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The Greene Mile

Marjorie Taylor Greene
Greene has tempted fate by closely aligning herself with McCarthy, getting herself expelled from the House Freedom Caucus (for calling Lauren Boebert “a little bitch”), and then putting the motion-to-vacate gun to Johnson’s head. Photo: Megan Varner/Getty Images
Tina Nguyen
April 17, 2024

House Republicans are, once again, in various stages of revolt after embattled House Speaker Mike Johnson vowed to move ahead with plans for a Saturday evening vote on legislation that includes aid for Ukraine—a package that House Freedom Caucus chair Bob Good has said “every true conservative” must oppose. To recap: In the two months since the Senate passed its $95 billion package of security assistance for Ukraine and Israel, among others, hardliners have telegraphed that moving any variation of the Senate’s bill would put Johnson’s job in jeopardy. In late March, Marjorie Taylor Greene introduced a motion to vacate, essentially cocking (but not yet firing) the parliamentary W.M.D. that would force a vote to remove him. On Tuesday, the day after Johnson pledged to allow a vote on foreign aid, Rep. Thomas Massie seconded Greene, asking the speaker to resign.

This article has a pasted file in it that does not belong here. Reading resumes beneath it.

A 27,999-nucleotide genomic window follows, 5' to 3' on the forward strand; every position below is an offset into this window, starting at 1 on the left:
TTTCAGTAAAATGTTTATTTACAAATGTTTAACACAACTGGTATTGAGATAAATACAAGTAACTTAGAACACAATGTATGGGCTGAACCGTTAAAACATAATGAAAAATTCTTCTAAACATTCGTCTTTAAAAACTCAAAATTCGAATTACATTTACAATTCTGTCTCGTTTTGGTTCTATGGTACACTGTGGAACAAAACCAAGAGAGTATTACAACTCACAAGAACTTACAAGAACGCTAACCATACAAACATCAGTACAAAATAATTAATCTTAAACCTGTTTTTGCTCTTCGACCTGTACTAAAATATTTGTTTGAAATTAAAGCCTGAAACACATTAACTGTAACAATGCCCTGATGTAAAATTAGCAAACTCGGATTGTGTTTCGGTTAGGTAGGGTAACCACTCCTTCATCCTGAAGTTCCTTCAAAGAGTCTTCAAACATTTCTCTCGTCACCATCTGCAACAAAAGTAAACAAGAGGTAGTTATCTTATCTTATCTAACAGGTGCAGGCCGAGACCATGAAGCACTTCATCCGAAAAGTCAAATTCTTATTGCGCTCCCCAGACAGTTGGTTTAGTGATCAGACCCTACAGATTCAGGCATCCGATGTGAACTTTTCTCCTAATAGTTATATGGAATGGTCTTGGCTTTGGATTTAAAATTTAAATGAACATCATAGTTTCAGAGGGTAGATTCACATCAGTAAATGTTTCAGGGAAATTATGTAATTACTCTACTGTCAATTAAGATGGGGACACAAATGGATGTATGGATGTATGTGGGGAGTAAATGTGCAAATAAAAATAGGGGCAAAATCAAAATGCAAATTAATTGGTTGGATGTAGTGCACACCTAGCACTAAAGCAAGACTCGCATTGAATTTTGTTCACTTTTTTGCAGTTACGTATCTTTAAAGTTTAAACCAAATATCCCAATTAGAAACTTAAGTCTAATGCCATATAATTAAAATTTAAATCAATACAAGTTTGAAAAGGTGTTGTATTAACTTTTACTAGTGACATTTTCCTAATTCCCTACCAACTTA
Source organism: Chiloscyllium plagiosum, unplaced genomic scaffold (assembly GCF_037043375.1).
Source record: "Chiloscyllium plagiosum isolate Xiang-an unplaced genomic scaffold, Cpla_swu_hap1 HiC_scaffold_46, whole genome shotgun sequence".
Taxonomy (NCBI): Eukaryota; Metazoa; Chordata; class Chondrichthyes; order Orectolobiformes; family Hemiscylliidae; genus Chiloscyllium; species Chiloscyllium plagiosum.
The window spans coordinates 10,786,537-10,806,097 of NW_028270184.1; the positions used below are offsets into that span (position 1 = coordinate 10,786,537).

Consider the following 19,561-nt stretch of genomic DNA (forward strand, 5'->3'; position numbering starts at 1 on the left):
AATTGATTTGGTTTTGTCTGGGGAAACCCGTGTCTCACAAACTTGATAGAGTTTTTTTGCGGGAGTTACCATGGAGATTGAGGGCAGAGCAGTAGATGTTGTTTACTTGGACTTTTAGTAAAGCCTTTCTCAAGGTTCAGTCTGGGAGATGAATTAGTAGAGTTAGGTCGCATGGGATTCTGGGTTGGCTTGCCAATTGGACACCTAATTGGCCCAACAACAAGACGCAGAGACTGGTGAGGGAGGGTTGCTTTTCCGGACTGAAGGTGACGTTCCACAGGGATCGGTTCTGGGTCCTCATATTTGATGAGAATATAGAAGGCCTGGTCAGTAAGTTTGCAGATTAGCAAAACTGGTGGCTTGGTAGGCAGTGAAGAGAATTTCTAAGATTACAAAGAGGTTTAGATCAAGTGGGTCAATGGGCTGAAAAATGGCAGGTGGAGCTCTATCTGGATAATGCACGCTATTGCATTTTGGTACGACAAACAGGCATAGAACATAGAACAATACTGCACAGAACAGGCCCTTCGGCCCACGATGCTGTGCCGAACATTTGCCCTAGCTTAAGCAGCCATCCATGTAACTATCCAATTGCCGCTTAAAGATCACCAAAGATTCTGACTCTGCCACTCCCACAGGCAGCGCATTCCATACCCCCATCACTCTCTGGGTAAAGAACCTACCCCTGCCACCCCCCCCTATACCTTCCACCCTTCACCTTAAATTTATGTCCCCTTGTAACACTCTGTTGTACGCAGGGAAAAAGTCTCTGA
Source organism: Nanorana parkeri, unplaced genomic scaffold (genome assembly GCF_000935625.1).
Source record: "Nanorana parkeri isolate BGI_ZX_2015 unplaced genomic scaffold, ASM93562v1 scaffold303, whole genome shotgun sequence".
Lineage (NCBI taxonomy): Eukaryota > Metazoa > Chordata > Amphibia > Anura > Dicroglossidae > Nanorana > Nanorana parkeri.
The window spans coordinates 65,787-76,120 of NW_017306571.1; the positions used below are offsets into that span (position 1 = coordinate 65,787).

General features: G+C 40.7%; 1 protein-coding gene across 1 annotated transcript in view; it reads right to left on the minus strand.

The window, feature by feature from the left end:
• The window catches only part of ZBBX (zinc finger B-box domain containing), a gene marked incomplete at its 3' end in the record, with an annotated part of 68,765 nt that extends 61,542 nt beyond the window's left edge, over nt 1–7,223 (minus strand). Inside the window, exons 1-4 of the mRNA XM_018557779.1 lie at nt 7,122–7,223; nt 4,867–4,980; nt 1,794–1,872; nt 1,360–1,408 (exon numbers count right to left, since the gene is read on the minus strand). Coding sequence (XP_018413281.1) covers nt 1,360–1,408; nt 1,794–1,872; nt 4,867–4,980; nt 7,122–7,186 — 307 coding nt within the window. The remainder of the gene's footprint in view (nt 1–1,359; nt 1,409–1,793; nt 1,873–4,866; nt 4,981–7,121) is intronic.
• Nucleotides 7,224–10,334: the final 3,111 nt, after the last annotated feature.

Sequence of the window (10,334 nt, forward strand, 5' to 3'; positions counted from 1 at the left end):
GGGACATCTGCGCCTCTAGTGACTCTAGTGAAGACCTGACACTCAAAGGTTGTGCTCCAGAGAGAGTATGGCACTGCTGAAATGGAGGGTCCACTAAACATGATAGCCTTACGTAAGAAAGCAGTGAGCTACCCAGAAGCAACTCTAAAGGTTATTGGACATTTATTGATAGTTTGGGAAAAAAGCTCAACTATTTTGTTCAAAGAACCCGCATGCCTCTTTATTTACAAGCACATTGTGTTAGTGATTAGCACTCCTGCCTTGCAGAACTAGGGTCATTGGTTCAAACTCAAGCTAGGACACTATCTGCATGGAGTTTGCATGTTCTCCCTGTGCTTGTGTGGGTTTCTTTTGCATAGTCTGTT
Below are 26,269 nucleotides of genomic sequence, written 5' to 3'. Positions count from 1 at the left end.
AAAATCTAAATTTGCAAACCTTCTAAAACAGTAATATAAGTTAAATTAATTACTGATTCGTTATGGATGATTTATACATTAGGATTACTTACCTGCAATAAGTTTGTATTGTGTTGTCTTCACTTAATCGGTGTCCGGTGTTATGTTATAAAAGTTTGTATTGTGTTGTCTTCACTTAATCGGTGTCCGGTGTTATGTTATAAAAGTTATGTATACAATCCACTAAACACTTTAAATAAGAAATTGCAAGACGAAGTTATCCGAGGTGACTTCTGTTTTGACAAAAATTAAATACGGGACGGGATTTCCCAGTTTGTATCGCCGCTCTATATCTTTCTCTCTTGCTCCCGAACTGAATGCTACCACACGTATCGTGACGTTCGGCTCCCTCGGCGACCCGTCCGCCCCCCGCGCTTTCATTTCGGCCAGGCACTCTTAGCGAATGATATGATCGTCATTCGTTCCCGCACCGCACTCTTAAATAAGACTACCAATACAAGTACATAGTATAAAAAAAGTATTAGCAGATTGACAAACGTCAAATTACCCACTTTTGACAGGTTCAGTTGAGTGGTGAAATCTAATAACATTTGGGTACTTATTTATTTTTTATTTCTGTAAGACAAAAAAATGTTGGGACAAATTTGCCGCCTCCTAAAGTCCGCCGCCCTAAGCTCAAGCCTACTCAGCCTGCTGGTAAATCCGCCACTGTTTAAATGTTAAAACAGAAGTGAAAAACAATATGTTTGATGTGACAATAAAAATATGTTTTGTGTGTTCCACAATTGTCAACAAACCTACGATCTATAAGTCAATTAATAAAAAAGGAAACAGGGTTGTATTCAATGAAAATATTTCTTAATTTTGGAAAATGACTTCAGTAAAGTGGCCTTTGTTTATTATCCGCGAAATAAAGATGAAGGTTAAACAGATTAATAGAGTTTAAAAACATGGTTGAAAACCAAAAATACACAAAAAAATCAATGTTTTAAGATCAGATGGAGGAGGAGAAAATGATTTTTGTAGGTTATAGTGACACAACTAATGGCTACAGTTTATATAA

Johnson refused, and has said he’s not worried, intuiting—perhaps correctly—that the mutineers will lose their nerve. Indeed, if you talk to conservatives on the Hill, they confess to holding two competing sentiments: On one hand, for a party in the majority (barely), they feel completely out of control of their own agenda, having been unable to advance anything since Kevin McCarthy’s ouster in October, and would happily toss Johnson off the Speaker’s Balcony if only for cathartic relief. Their grievances are manifold: the FISA renewal, a stand-alone Ukraine funding bill, a failed Israel vote, a $1.2 trillion budget that passed with Democratic votes, Johnson’s talent for caving to Chuck Schumer after promising conservatives the moon. After venting, however, they will grudgingly acknowledge that, on the other hand, a defenestration sequel is playing with fire. “Again, there is no alternative to Johnson,” a Republican insider told me, possibly for the hundredth time since murmurs about another motion to vacate started to emerge in January. “No one else can get the votes.”